Partnering with rural communities in Kenya


Population: 41 million

Per Capita GDP: $1,600

Unemployment: 40%

Inflation: 9.3%

Life Expectancy: 59 years

Official Languages:
English & Swahili

Protestant 45%; Catholic 33%

Lwandeti Library Dendyo Library Ndori Library Lukohe Library

Children in rural African communities tend to have even fewer educational opportunities available to them.

Buildings & Books has chosen four rural communities in western Kenya – Lwandeti, Dendyo, Ndori, and Lukohe – to establish our first four libraries.

The people of Kenya have demonstrated a commitment to educating their children. In 2003 the country abolished all school fees, and the 7% of national GDP it invests in education is the third highest expenditure on the continent. But progress has been slow, with nearly a quarter of school-aged children still out of school and one-fifth of the country’s 15-24 years-olds unable to read or write.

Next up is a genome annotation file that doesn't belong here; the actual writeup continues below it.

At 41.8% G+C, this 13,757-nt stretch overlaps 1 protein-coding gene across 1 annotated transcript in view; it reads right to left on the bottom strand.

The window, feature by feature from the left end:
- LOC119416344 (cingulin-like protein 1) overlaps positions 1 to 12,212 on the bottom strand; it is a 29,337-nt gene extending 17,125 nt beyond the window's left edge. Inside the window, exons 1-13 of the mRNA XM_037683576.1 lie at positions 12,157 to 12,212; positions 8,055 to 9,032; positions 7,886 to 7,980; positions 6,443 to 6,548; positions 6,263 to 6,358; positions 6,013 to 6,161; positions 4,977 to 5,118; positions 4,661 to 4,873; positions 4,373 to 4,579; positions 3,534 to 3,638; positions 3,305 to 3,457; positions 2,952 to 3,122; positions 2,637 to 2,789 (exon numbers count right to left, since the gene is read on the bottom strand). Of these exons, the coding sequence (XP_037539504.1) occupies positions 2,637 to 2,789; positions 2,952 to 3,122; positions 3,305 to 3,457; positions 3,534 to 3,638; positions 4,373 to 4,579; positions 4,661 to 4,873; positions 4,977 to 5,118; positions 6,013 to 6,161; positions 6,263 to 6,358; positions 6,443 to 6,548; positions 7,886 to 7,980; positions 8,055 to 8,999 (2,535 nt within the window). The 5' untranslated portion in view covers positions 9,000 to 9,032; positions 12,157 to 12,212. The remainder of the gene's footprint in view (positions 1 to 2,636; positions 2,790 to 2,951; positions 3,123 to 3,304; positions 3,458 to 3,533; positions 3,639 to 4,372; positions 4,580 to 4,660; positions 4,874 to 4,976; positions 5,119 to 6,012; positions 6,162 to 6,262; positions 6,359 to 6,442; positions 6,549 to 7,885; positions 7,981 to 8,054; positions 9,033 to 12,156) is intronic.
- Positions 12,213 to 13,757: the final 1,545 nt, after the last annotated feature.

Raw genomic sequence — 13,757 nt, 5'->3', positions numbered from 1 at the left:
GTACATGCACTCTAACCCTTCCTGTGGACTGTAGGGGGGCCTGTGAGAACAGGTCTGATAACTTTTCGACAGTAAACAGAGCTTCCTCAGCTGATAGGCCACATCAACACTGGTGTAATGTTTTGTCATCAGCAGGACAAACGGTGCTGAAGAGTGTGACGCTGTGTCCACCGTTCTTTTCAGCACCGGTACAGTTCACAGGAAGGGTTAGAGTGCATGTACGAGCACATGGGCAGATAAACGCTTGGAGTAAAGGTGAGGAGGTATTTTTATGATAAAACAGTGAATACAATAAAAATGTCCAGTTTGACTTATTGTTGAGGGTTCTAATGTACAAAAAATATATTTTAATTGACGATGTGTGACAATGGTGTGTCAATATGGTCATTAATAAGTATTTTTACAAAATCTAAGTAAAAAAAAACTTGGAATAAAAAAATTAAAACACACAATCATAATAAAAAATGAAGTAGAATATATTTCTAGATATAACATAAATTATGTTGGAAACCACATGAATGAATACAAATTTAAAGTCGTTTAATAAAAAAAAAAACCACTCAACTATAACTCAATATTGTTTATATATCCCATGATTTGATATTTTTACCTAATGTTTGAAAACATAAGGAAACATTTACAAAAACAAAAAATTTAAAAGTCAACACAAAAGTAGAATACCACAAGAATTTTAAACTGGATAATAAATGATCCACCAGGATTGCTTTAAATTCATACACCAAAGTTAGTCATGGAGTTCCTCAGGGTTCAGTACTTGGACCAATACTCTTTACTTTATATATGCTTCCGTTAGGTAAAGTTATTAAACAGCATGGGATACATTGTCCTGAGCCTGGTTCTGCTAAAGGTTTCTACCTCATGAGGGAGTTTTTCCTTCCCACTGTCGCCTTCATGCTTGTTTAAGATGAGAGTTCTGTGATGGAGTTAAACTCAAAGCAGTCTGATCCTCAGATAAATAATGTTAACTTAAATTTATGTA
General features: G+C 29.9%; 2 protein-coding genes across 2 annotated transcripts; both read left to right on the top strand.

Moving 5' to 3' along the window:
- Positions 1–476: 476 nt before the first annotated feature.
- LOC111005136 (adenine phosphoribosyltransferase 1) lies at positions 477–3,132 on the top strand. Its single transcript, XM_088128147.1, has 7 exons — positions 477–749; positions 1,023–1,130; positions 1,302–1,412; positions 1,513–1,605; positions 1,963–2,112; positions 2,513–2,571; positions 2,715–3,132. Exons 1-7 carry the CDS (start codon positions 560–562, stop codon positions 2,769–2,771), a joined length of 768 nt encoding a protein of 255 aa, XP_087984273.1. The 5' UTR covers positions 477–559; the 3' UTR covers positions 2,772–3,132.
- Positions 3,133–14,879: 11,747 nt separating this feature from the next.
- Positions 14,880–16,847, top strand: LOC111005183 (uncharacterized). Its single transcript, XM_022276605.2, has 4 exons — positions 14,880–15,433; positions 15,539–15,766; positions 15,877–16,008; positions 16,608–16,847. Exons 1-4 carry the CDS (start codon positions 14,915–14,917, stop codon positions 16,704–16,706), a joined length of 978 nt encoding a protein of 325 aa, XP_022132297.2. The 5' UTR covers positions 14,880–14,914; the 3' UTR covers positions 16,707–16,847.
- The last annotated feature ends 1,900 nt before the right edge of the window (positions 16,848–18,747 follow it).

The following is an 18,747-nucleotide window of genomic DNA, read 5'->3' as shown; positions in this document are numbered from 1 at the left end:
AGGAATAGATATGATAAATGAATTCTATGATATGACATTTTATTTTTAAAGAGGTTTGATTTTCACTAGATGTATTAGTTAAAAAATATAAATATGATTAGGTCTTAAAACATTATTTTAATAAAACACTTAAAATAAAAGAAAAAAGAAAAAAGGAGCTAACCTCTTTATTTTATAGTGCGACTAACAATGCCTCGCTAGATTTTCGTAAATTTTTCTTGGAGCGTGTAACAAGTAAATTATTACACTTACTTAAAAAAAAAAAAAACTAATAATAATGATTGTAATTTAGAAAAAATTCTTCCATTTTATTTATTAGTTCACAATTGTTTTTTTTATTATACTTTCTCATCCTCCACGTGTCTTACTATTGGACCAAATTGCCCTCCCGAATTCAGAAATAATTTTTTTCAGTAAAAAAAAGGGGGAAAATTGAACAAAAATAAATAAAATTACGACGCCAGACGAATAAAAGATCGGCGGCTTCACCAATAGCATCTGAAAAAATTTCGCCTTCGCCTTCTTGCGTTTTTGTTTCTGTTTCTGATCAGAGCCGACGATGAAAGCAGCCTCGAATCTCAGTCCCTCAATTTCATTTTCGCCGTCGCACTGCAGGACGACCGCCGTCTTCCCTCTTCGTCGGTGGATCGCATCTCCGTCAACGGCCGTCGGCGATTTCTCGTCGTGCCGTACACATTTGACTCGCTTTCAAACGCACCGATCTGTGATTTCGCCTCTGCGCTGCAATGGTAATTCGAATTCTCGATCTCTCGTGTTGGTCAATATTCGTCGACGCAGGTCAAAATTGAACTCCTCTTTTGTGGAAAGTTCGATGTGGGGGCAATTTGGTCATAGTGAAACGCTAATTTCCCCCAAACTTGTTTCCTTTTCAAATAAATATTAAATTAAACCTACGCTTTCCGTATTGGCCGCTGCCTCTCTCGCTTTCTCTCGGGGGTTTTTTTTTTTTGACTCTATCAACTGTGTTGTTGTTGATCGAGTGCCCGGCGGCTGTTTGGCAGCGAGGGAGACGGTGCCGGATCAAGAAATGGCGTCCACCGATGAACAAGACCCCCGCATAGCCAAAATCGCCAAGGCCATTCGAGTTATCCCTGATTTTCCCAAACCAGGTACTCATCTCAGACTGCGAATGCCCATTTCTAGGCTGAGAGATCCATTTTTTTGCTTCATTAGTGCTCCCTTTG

Overcoming obstacles to education

In Kenya, like many countries in Africa, the obstacles to education include overcrowded classrooms, poorly trained teachers and a severe lack of resources and learning materials. Kenyan parents are also responsible for providing their children’s textbooks, beginning in 1st grade, and a single textbook can cost a full day’s wages.

As a result, only about a quarter of Kenyan students own their own math or reading textbook, further compounding problems caused by the scarcity of school and community libraries throughout the country.

These problems disproportionately affect children living in rural communities, which lag behind urban centers in areas like economic growth and educational opportunity. The cycle of poverty is therefore harder to break in communities like those in which we are constructing libraries.